Being Restless Can You Help You Get Shit Done, According to Neuroscience

We all have goals. We all have things we want to get done. We are right in the thick of a new year — with new possibilities. There is the fresh start bias that we all have; an easy-to-grab heuristic that claims we love to begin our goals on special days, events and make big […]

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We all have goals. We all have things we want to get done. We are right in the thick of a new year — with new possibilities. There is the fresh start bias that we all have; an easy-to-grab heuristic that claims we love to begin our goals on special days, events and make big deals of these big changes in our lives. Instagram is visually rife with this phenomenon.

However, we lose momentum. We get distracted. Other priorities begin to take precedence. Our motivation for that goal becomes less important over time — and the next thing you know, our gym routine has now been taken over by our Oreo eating routine. So, how we do stop becoming the hamster-stuck-on-the-wheel?

Momentum is not just about the desire to finish a goal, or to create a robust 10-step plan towards our success — it is also influenced by what we give our attention to. Sometimes losing focus on our goals has everything to do with what we allow in our to world.

The banal and trite way of saying this is that we do not have intentional boundaries and that we ultimately believe our goals aren’t really worth the effort. We don’t believe them in enough.

In the field of the science of decision making, there is a phenomenon we refer to as Decision Fatigue.Decision fatigue is a psychological phenomenon surrounding a person’s ability or capacity to make decisions. It is also called ego depletion. The theory surrounding decision fatigue is that a human’s ability to make decisions can get worse after making many decisions, as their brain will be more fatigued.”

We make anywhere from 35,000 to 37,000 decisions in a day. We are bound to get tired, lazy, lose willpower, and even motivation. One of the major factors of losing motivation is that we could be influenced by perfection paralysis. This is the experience of feeling the anxiety associated with the demand to be perfect, and ultimately we give up because we think if we try, we might fail, so we don’t try at all.

Perfectionism is a social construct that evolved as a way to measure productivity. It was meant to be used as an organic filter from which to judge our trajectory toward goals — then we began using it to judge others when we would not meet our own goals. Perfectionism is a cultural pathology, a normalized illness we were never meant to have.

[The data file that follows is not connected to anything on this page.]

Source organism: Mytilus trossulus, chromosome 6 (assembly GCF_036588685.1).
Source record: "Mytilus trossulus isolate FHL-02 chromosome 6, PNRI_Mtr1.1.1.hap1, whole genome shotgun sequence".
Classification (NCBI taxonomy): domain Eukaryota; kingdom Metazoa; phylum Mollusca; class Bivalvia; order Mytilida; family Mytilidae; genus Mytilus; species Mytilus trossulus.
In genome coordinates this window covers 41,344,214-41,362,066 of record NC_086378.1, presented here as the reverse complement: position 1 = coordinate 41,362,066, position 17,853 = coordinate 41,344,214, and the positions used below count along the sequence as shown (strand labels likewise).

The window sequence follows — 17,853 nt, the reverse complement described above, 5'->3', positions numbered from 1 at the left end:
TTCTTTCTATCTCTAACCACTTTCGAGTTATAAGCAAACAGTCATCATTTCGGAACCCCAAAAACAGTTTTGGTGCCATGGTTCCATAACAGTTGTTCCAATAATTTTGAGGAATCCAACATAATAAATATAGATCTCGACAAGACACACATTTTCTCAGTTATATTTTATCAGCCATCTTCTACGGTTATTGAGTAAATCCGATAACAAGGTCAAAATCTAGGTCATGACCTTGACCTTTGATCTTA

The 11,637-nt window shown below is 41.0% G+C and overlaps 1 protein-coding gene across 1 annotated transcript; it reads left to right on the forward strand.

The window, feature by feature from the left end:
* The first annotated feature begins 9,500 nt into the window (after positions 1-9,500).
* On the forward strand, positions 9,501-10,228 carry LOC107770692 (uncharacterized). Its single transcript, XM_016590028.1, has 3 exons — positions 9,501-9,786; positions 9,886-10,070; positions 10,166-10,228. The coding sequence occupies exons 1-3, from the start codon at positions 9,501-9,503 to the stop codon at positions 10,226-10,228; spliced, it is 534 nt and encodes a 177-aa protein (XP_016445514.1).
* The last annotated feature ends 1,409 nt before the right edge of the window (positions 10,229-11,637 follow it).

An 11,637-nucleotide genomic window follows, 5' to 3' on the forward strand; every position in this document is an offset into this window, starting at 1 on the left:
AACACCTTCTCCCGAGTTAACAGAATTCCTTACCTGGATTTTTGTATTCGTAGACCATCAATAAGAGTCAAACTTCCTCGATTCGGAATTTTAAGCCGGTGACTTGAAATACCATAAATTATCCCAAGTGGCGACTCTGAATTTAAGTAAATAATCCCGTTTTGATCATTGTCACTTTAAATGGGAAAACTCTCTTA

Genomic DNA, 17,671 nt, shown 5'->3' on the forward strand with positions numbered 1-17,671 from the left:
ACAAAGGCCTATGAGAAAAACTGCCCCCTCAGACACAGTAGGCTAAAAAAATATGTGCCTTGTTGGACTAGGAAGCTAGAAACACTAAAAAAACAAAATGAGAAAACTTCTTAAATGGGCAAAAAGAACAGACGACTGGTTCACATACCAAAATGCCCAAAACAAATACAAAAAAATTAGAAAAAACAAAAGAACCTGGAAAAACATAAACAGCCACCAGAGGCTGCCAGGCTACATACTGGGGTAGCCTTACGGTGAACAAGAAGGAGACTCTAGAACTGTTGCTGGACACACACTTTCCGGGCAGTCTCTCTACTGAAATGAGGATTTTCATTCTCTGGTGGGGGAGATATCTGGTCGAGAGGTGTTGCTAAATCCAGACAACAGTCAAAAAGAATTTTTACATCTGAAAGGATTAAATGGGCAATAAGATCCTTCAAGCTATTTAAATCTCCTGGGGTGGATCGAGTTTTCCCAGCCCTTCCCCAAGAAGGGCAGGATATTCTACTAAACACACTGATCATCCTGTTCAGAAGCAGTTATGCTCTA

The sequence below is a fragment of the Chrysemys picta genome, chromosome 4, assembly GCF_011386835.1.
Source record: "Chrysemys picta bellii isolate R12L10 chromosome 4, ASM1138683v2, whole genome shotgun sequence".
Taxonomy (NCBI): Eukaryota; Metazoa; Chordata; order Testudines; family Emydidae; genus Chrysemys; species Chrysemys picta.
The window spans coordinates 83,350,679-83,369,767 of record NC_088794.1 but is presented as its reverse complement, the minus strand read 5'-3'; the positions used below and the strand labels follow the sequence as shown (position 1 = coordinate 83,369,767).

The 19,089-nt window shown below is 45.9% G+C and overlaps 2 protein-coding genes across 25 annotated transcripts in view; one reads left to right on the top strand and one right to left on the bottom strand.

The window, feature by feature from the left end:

Perfection also desensitizes us to success. Mainly, to the point, because it keeps us from ever reaching any goals because it imposes a fear of possible future failures; so we believe the hype of our failures that might never happen. We let the future steal any progress in the present — by doing nothing at all. We lose any desire to move forward and become immobilized. We lose the ability to be inspired and agitated toward the better versions of ourselves. Agitation is crucial to human progress.

Restlessness, curiosity, and dissatisfaction are what gave us all the things we see around us. Questioning and digging, and even a bit of frustration fueled the desire to be more than who we are right now.

We need to bring restlessness back. Not the kind of restlessness that forces us into endless emotional frenzies and confusion — but the kind of restlessness that informs our curiosity and wanderlust for new horizons and new versions of ourselves.

In fact, according to Neuroscience — the good kind of internal agitation can bring focus, clarity, good moods, and intentionality. Now, that a string of a good chemical compounds that helps us all to accomplish important goals — corporately and individually.

“As a neurotransmitter in the central nervous system, norepinephrine increases alertness and arousal and speeds reaction time. Norepinephrine has been shown to play a role in a person’s mood and ability to concentrate.”

So, are there practical things we can do to develop life strategies to induce norepinephrine? Can we cultivate practices at work and home that would help us? In short, yes. It comes down to how committed you are to your goals, and whether or not they are compelling goals at all? If they are not compelling to you, and you are willingly following someone else’s goals just to keep the peace, you will eventually give up. Fads, normalized behaviors, past conditioning, and a host of other phenomena will have a long term influence on successful goals. Start there. There are also 5 other things you can do to help positive agitation in your life through the release of norepinephrine.

  1. Exercise.
  2. Sleep.
  3. Small accomplishments.
  4. Music.
  5. Meditation.

So, if you’re struggling to get some practical motivation, try the above 5 things to develop the muscle of restless curiosity. Create strategies that empower you to embrace the positive benefits of restlessness. The benefits of doing so will ensure you have long term success in finishing your goals.

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